The Cult Of the Cougar Goddess

by digby

Those who read this blog regularly know how I feel about adherents of Ayn Rand. But just to recap, I think they are the most immature political thinkers among us, seduced by Rand's sexy Supermen (and the superwomen who love them) and her celebration of adolescent selfishness. Indeed, in all the recent eulogies for Salinger, it occurred to me that this country is made up of far too many people who stopped developing after they read Atlas Shrugged or Catcher In The Rye (the latter of which is at least a work of literary genius, unlike the former which is a turgid, overwrought romance novel.)

In any case, one can be sure that anyone past the age of 19 who adheres to the silly notions set forth in Rand's novels cannot be taken seriously. Imagine my surprise (not) to find out that the blue-eyed, boy wonder of the new generation of Republicans is a very serious Randite:

Rep. Paul Ryan's (R-WI) determination to privatize Social Security and dismantle Medicare -- what he calls a "collectivist system" -- comes, at least in part, from his longstanding devotion to the works of Ayn Rand.

Rand developed the objectivist philosophy, which values the self, capitalism and laissez-faire economics. Ryan, the ranking member of the House Budget Committee, reportedly requires staffers and interns to read her opus, Atlas Shrugged, and gives out copies as gifts.

In his keynote address to CPAC last year, Ryan said Obama's policies sound "like something right out of an Ayn Rand novel."

Fearing political suicide, Republican leaders have tried to distance themselves from Ryan's "roadmap" budget proposal, which calls for privatizing Social Security. But Ryan is upfront about it.

At a 2005 celebration of what would have been Rand's 100th birthday, Ryan called for reforming the "collectivist system" of Social Security by changing it to individual savings accounts.

"If we actually accomplish this goal of personalizing Social Security, think of what we will accomplish. Every worker, every laborer in America will not only be a laborer but a capitalist. They will be an owner of society," Ryan said at the 2005 event, according to a profile written last year in the Milwaukee Journal-Sentinel.

In interviews, he has said Republicans should frame the choice between "collectivism" and capitalism as a moral choice.

"We have an opportunity to make a choice clearly once and for all in the next two elections, and we owe it to the American people to give them a clear choice: Do you want a collectivist welfare state or do you want to get back to being a free market? We need to make a moral, not just practical or statistical, case," he told Reason, a libertarian magazine, in December.

In last year's CPAC address, he claimed the White House had blamed the free market for the financial crisis, then used the crisis as an "excuse to impose a more intrusive state."

And despite GOP attempts to frame these entitlement reforms as something other than privatization, Ryan has been clear on the point.

"Rather than depending on government for your retirement and health security, I propose to empower people to become much more self-dependent for such things in life," he said in a speech to the Hudson Institute last June.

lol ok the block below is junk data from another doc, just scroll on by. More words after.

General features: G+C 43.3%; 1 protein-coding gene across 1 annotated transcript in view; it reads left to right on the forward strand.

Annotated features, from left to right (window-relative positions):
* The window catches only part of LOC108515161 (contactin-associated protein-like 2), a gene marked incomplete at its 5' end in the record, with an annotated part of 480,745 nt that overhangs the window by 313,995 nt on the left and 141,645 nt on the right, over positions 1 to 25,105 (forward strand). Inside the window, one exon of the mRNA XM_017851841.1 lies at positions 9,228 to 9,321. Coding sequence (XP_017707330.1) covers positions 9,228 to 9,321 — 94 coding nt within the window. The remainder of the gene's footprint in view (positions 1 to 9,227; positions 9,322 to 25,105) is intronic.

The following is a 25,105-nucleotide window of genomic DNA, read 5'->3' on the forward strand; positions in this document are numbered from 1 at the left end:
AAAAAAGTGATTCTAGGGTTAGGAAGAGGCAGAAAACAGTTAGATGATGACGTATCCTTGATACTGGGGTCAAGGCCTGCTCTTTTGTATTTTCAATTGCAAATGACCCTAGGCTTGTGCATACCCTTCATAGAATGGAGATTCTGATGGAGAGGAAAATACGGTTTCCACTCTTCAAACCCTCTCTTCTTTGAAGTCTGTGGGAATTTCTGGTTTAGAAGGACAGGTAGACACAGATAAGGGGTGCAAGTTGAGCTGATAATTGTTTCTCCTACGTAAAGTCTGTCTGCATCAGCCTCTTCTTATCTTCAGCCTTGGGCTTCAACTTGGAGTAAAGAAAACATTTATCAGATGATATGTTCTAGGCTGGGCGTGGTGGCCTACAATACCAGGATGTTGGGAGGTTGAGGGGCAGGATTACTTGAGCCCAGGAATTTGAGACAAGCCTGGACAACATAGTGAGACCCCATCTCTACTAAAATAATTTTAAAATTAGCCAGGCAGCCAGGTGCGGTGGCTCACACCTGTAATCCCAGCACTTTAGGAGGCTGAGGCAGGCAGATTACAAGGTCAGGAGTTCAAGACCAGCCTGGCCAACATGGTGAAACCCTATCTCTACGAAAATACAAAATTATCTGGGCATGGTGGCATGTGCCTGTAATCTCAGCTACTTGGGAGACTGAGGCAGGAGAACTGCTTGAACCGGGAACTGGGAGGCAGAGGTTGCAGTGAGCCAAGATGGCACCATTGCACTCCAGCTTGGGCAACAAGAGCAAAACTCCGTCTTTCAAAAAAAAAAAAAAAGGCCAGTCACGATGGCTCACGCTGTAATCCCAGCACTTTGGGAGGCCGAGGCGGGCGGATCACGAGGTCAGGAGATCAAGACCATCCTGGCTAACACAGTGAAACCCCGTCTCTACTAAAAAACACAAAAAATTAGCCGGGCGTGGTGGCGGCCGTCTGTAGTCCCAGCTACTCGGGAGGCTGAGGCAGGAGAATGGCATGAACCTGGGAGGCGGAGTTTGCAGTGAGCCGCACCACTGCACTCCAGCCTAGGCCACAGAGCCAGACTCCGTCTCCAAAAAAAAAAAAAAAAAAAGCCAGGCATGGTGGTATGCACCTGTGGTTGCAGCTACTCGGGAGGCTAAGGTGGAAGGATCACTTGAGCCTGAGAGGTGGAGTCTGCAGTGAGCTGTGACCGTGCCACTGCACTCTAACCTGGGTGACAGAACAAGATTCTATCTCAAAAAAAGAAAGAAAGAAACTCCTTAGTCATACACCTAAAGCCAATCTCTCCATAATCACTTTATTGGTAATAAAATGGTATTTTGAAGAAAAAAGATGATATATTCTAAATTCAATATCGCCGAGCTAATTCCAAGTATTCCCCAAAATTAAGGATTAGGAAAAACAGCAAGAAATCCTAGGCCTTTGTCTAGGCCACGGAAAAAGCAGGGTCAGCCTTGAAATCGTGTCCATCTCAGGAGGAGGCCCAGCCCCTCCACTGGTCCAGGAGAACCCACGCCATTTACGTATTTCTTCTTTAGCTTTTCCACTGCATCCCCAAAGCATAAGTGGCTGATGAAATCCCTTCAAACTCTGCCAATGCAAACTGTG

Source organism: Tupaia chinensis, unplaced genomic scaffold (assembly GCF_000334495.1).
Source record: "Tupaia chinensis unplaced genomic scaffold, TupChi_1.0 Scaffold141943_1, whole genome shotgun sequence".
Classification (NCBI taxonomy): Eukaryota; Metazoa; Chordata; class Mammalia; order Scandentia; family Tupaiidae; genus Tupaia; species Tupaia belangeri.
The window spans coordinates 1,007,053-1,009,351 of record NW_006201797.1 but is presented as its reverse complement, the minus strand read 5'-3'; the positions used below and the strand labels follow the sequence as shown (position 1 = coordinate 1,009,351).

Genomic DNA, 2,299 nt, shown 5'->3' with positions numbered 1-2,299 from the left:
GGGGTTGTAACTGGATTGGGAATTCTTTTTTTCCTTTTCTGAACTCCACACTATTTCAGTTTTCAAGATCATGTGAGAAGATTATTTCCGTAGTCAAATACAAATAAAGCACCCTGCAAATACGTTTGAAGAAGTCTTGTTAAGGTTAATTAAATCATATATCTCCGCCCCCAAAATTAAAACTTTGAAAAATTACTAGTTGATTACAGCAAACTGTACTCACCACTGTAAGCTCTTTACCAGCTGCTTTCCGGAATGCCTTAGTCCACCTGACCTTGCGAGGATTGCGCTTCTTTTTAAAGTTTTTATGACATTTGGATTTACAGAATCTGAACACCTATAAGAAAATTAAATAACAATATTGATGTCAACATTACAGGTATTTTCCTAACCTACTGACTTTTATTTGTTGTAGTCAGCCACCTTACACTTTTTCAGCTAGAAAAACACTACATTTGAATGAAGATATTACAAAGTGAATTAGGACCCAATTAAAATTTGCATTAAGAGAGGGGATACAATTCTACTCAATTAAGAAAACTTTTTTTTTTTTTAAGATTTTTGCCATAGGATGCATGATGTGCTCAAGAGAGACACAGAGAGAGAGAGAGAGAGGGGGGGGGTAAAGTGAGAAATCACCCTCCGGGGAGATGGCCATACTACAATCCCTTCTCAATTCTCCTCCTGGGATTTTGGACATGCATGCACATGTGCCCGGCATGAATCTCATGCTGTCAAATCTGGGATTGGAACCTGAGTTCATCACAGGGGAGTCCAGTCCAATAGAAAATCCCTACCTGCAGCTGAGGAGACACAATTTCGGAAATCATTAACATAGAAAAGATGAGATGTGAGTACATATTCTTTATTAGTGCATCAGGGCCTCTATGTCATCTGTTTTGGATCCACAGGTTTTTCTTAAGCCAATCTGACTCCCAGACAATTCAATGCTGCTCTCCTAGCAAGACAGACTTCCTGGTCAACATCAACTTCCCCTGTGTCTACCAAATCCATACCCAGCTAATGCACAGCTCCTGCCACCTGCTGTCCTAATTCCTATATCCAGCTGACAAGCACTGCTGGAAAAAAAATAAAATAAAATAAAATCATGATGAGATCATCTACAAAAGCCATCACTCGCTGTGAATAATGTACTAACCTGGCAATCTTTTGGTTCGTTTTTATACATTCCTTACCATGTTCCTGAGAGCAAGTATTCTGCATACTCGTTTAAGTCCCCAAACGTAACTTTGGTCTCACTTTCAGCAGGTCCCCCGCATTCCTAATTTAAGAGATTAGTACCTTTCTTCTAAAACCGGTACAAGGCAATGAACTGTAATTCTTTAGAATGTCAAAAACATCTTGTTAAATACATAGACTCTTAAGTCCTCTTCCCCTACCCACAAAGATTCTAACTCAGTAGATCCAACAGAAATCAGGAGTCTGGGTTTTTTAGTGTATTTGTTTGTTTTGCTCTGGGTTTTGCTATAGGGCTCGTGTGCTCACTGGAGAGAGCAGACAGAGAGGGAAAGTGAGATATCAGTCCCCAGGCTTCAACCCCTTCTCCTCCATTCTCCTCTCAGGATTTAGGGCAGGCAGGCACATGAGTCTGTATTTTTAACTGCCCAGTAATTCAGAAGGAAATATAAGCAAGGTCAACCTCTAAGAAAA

This thinking is exactly what brought us to the brink. Exhibit One, from the man who sat at the foot of the chain-smoking, dexi-popping cougar goddess of selfishness herself:

"I have found a flaw" in free market theory, Greenspan said under intense questioning by Representative Henry Waxman, the Democratic chairman of the Government Oversight Committee of the House of Representatives. "I don't know how significant or permanent it is," Greenspan added. "But I have been very distressed by that fact."

Pressed by Waxman, Greenspan conceded a more serious flaw in his own philosophy that unfettered free markets sit at the root of a superior economy.

"I made a mistake in presuming that the self-interests of organizations, specifically banks and others, were such as that they were best capable of protecting their own shareholders and their equity in the firms," Greenspan said.

Waxman pushed the former Fed chief, who left office in 2006, to clarify his explanation.

"In other words, you found that your view of the world, your ideology, was not right, it was not working," Waxman said.

"Absolutely, precisely," Greenspan replied. "You know, that's precisely the reason I was shocked, because I have been going for 40 years or more with very considerable evidence that it was working exceptionally well."

He's only 80 something, so it took him a while. But he finally looked away from Dagny's heaving bodice long enough to notice that unbridled greed and selfishness makes people reckless. Good for him. Too bad for us.

But little Ryan is still in thrall to this puerile fantasy. (As is Rand Paul, GOP front runner from Kentucky who wasn't actually named after the cougar goddess, but likes her a lot.)

To learn more about little Paul Ryan, this post at Down With Tyranny tells the tale. I too wonder why the Democrats think it's ok to let this fellow run unopposed. With the Ayn Rand cult passing out millions of books to high schools every year for free to indoctrinate the young, it's a mistake to underestimate the power of this sexually charged pseudo-philosophy, especially now.